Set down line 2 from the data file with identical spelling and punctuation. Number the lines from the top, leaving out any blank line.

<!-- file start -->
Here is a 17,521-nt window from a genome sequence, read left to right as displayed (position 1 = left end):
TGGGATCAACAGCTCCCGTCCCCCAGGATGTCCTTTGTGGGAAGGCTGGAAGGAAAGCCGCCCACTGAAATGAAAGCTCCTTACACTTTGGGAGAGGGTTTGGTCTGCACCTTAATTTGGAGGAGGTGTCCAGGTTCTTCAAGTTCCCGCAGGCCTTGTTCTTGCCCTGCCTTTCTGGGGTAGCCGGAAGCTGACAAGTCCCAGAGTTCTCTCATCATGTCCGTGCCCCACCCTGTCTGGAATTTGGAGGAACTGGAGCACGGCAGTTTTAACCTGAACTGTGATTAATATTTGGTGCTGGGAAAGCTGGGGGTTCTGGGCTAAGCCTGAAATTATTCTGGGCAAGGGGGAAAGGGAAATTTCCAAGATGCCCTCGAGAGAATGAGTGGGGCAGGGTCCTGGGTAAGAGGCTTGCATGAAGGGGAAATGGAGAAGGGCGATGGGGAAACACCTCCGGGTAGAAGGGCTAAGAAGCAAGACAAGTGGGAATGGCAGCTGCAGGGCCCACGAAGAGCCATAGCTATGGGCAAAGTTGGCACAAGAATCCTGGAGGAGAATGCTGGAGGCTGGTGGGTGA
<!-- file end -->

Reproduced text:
TGGGATCAACAGCTCCCGTCCCCCAGGATGTCCTTTGTGGGAAGGCTGGAAGGAAAGCCGCCCACTGAAATGAAAGCTCCTTACACTTTGGGAGAGGGTTTGGTCTGCACCTTAATTTGGAGGAGGTGTCCAGGTTCTTCAAGTTCCCGCAGGCCTTGTTCTTGCCCTGCCTTTCTGGGGTAGCCGGAAGCTGACAAGTCCCAGAGTTCTCTCATCATGTCCGTGCCCCACCCTGTCTGGAATTTGGAGGAACTGGAGCACGGCAGTTTTAACCTGAACTGTGATTAATATTTGGTGCTGGGAAAGCTGGGGGTTCTGGGCTAAGCCTGAAATTATTCTGGGCAAGGGGGAAAGGGAAATTTCCAAGATGCCCTCGAGAGAATGAGTGGGGCAGGGTCCTGGGTAAGAGGCTTGCATGAAGGGGAAATGGAGAAGGGCGATGGGGAAACACCTCCGGGTAGAAGGGCTAAGAAGCAAGACAAGTGGGAATGGCAGCTGCAGGGCCCACGAAGAGCCATAGCTATGGGCAAAGTTGGCACAAGAATCCTGGAGGAGAATGCTGGAGGCTGGTGGGTGA